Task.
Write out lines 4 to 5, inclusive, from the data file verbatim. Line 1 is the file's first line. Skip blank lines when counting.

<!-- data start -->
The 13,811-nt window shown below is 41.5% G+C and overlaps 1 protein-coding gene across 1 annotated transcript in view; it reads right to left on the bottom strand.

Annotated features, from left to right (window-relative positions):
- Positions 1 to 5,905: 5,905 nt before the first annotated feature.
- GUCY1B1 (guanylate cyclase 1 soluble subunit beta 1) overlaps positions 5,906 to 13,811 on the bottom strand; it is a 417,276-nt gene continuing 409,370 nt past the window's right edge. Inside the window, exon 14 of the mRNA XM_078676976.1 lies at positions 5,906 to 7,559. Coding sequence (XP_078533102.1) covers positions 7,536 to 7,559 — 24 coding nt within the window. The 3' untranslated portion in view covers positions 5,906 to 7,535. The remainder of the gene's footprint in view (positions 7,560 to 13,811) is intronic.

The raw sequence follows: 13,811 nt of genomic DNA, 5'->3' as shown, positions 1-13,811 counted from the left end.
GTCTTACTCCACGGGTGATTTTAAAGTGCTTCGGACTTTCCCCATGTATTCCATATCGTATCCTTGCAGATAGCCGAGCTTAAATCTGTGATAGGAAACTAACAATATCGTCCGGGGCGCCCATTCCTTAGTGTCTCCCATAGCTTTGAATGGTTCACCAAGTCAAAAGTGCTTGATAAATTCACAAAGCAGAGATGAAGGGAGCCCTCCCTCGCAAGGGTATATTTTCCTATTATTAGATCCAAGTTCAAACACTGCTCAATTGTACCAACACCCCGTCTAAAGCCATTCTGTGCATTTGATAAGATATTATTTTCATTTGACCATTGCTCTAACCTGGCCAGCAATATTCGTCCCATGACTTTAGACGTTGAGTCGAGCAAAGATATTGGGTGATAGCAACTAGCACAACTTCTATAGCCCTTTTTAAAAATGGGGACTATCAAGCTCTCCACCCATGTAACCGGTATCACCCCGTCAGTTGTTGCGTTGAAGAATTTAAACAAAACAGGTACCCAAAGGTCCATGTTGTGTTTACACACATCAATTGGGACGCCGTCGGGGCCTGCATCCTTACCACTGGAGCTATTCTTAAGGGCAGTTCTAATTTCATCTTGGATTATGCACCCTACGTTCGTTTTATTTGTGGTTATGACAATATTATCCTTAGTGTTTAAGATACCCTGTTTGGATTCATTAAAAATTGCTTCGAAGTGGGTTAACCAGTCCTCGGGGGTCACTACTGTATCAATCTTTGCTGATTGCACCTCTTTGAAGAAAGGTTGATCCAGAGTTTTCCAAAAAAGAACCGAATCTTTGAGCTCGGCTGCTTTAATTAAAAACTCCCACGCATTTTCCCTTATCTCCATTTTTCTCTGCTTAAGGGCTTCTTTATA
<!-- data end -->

- GUCY1B1 (guanylate cyclase 1 soluble subunit beta 1) overlaps positions 5,906 to 13,811 on the bottom strand; it is a 417,276-nt gene continuing 409,370 nt past the window's right edge. Inside the window, exon 14 of the mRNA XM_078676976.1 lies at positions 5,906 to 7,559. Coding sequence (XP_078533102.1) covers positions 7,536 to 7,559 — 24 coding nt within the window. The 3' untranslated portion in view covers positions 5,906 to 7,535. The remainder of the gene's footprint in view (positions 7,560 to 13,811) is intronic.

The raw sequence follows: 13,811 nt of genomic DNA, 5'->3' as shown, positions 1-13,811 counted from the left end.